In November 2009 a group of 150 Evangelicals, Catholics, Orthodox and a few Mormons got together and signed a document called the Manhattan Declaration (MD). It was drafted by Chuck Colson, Timothy George and Robert George. Just recently, the number of people that have signed the MD passed 500,000. On the surface this document says nothing about doctrine and appears as a purely moral piece. The MD website explains the purpose of the document:
It is important to understand that the Manhattan Declaration is a call of Christian Conscience. It speaks to the church just as much as it speaks to the larger culture. In fact it is a clarion call to the church to take a stand on three vital issues: The sanctity of life, the dignity of marriage as the union of one man and one woman, and religious liberty.
Some of the big names, among evangelicals, that signed the document were Ravi Zacharias, Randy Alcorn, Josh McDowell, Steve Brown, Erwin W. Lutzer, Joe Stowell, Chuck Swindoll, James Dobson, Tom Oden, J. I. Packer, Cornelius Plantinga, Tim Keller, Richard J. Mouw, Albert Mohler, along with lots of Orthodox and Roman Catholic leaders who have pompous titles like: His Grace, The Right Reverend Bishop Basil Essey and His Eminence Adam Cardinal Maida. The document they signed states:
We are Christians who have joined together across historic lines of ecclesial differences to affirm our right—and, more importantly, to embrace our obligation—to speak and act in defense of these truths. We pledge to each other, and to our fellow believers, that no power on earth, be it cultural or political, will intimidate us into silence or acquiescence. It is our duty to proclaim the Gospel of our Lord and Savior Jesus Christ in its fullness, both in season and out of season. May God help us not to fail in that duty.
There where, however, prominent evangelical leaders who were invited to sign the document but did not. One was Alistair Begg, who wrote this statement in a letter to Chuck Colson explaining why he didn't sign the document:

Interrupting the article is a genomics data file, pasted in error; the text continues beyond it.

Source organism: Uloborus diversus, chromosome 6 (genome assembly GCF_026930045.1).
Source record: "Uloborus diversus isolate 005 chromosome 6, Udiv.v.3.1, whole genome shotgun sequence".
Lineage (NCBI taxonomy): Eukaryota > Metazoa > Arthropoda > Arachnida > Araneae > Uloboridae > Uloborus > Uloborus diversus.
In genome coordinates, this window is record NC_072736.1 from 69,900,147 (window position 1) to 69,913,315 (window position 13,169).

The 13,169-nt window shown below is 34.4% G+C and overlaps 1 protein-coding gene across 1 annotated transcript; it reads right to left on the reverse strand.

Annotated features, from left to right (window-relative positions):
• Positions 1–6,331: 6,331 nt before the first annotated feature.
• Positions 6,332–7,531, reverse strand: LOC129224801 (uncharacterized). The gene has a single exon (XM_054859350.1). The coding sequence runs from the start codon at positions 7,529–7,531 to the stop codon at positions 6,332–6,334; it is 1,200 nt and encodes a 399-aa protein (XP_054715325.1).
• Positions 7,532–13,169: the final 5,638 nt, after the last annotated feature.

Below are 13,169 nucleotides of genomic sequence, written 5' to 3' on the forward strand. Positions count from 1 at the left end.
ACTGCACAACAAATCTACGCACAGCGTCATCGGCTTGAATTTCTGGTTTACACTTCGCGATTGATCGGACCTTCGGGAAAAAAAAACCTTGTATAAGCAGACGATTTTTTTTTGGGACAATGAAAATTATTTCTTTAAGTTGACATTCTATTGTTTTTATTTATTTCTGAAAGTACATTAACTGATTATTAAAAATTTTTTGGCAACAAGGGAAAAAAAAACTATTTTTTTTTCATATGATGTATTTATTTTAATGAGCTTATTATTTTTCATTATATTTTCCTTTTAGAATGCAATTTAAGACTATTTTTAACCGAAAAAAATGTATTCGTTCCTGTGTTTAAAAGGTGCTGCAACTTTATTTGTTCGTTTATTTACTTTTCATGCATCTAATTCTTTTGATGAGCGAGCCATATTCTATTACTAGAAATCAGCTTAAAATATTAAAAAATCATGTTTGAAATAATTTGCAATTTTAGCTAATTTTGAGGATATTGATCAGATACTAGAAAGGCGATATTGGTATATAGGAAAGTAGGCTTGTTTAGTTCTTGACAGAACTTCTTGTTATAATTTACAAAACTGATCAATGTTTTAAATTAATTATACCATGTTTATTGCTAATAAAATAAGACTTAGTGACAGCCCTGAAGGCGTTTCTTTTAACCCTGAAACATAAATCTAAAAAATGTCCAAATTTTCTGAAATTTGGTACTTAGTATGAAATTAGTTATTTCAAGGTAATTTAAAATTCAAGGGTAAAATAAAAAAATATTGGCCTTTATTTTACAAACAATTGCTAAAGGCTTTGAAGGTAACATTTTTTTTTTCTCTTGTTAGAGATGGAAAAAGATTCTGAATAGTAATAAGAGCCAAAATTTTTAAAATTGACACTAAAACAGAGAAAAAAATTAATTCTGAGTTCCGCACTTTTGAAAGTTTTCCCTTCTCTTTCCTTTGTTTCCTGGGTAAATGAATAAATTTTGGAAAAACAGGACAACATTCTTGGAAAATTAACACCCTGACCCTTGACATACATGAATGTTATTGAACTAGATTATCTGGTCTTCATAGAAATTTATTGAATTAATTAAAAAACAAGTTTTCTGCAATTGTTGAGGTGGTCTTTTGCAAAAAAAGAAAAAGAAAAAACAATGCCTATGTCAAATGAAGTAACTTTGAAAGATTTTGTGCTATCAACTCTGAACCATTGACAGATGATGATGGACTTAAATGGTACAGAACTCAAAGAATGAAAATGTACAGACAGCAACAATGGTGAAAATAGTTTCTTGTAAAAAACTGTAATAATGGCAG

"Thank you for sending me the amended document. I care deeply about these issues, but I cannot in conscience sign on with those with whom I have fundamental disagreements on the nature of the Gospel. (I just re-read Calvin in the Institutes, Book IV, section 18.)"
Alistair then went on to explain in his article what he sees as some of the dangers of the Manhattan Deceleration:
"This particular section of Calvin’s Institutes provides us with his response to the Roman Catholic doctrine of the mass. It was maintained at the meeting in New York that this document was not to be viewed as a product of ECT (Evangelicals and Catholics Together). However, in light of the evangelical leadership behind the declaration, it is hard not to take into consideration the most recent ECT paper on 'The Blessed Virgin Mary in Christian Life and Faith.' In examining the place of Mary, the writers 'acknowledge the primary authority of Holy Scripture.' This at least gives the impression of a concession to Roman Catholicism. Protestant theology affirms the sole authority of Scripture. Sadly contemporary evangelicalism seems little concerned with the solas of The Reformation and is therefore susceptible to initiative."